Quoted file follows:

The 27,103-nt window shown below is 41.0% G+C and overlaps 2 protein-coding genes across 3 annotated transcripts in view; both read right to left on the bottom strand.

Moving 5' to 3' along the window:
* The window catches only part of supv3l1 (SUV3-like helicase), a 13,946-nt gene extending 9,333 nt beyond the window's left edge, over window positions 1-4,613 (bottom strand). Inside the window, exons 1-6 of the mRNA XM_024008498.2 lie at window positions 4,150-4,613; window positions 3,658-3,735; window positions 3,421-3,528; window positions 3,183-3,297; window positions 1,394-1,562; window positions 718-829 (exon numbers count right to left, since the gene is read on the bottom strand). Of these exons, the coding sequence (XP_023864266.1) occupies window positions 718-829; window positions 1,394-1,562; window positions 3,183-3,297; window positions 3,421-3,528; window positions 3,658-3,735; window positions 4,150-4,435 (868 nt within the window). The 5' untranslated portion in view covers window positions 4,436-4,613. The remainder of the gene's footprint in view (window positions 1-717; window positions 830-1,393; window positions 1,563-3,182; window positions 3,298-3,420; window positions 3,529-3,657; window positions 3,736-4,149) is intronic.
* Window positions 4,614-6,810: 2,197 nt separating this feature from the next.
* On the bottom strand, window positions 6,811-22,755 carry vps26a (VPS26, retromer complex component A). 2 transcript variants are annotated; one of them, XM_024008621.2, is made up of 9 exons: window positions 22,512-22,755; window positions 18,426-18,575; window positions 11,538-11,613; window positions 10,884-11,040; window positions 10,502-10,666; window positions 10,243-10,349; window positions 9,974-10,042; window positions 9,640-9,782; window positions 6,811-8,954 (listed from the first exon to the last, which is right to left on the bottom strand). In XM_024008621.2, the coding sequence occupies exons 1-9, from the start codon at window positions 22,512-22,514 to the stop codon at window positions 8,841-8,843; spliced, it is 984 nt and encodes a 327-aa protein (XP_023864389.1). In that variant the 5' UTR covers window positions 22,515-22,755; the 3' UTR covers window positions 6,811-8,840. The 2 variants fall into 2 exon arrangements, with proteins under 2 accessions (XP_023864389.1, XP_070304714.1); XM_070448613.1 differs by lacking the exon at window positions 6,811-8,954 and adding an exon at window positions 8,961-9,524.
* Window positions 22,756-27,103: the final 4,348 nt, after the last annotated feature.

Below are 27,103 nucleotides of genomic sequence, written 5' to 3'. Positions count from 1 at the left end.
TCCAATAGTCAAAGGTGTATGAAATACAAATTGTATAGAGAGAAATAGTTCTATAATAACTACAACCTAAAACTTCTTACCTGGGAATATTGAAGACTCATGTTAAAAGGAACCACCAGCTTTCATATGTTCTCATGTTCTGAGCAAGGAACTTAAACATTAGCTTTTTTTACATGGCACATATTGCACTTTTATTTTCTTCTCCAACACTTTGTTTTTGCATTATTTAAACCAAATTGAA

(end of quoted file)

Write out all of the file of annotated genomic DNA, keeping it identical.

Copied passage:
The 27,103-nt window shown below is 41.0% G+C and overlaps 2 protein-coding genes across 3 annotated transcripts in view; both read right to left on the bottom strand.

Moving 5' to 3' along the window:
* The window catches only part of supv3l1 (SUV3-like helicase), a 13,946-nt gene extending 9,333 nt beyond the window's left edge, over window positions 1-4,613 (bottom strand). Inside the window, exons 1-6 of the mRNA XM_024008498.2 lie at window positions 4,150-4,613; window positions 3,658-3,735; window positions 3,421-3,528; window positions 3,183-3,297; window positions 1,394-1,562; window positions 718-829 (exon numbers count right to left, since the gene is read on the bottom strand). Of these exons, the coding sequence (XP_023864266.1) occupies window positions 718-829; window positions 1,394-1,562; window positions 3,183-3,297; window positions 3,421-3,528; window positions 3,658-3,735; window positions 4,150-4,435 (868 nt within the window). The 5' untranslated portion in view covers window positions 4,436-4,613. The remainder of the gene's footprint in view (window positions 1-717; window positions 830-1,393; window positions 1,563-3,182; window positions 3,298-3,420; window positions 3,529-3,657; window positions 3,736-4,149) is intronic.
* Window positions 4,614-6,810: 2,197 nt separating this feature from the next.
* On the bottom strand, window positions 6,811-22,755 carry vps26a (VPS26, retromer complex component A). 2 transcript variants are annotated; one of them, XM_024008621.2, is made up of 9 exons: window positions 22,512-22,755; window positions 18,426-18,575; window positions 11,538-11,613; window positions 10,884-11,040; window positions 10,502-10,666; window positions 10,243-10,349; window positions 9,974-10,042; window positions 9,640-9,782; window positions 6,811-8,954 (listed from the first exon to the last, which is right to left on the bottom strand). In XM_024008621.2, the coding sequence occupies exons 1-9, from the start codon at window positions 22,512-22,514 to the stop codon at window positions 8,841-8,843; spliced, it is 984 nt and encodes a 327-aa protein (XP_023864389.1). In that variant the 5' UTR covers window positions 22,515-22,755; the 3' UTR covers window positions 6,811-8,840. The 2 variants fall into 2 exon arrangements, with proteins under 2 accessions (XP_023864389.1, XP_070304714.1); XM_070448613.1 differs by lacking the exon at window positions 6,811-8,954 and adding an exon at window positions 8,961-9,524.
* Window positions 22,756-27,103: the final 4,348 nt, after the last annotated feature.

Below are 27,103 nucleotides of genomic sequence, written 5' to 3'. Positions count from 1 at the left end.
TCCAATAGTCAAAGGTGTATGAAATACAAATTGTATAGAGAGAAATAGTTCTATAATAACTACAACCTAAAACTTCTTACCTGGGAATATTGAAGACTCATGTTAAAAGGAACCACCAGCTTTCATATGTTCTCATGTTCTGAGCAAGGAACTTAAACATTAGCTTTTTTTACATGGCACATATTGCACTTTTATTTTCTTCTCCAACACTTTGTTTTTGCATTATTTAAACCAAATTGAA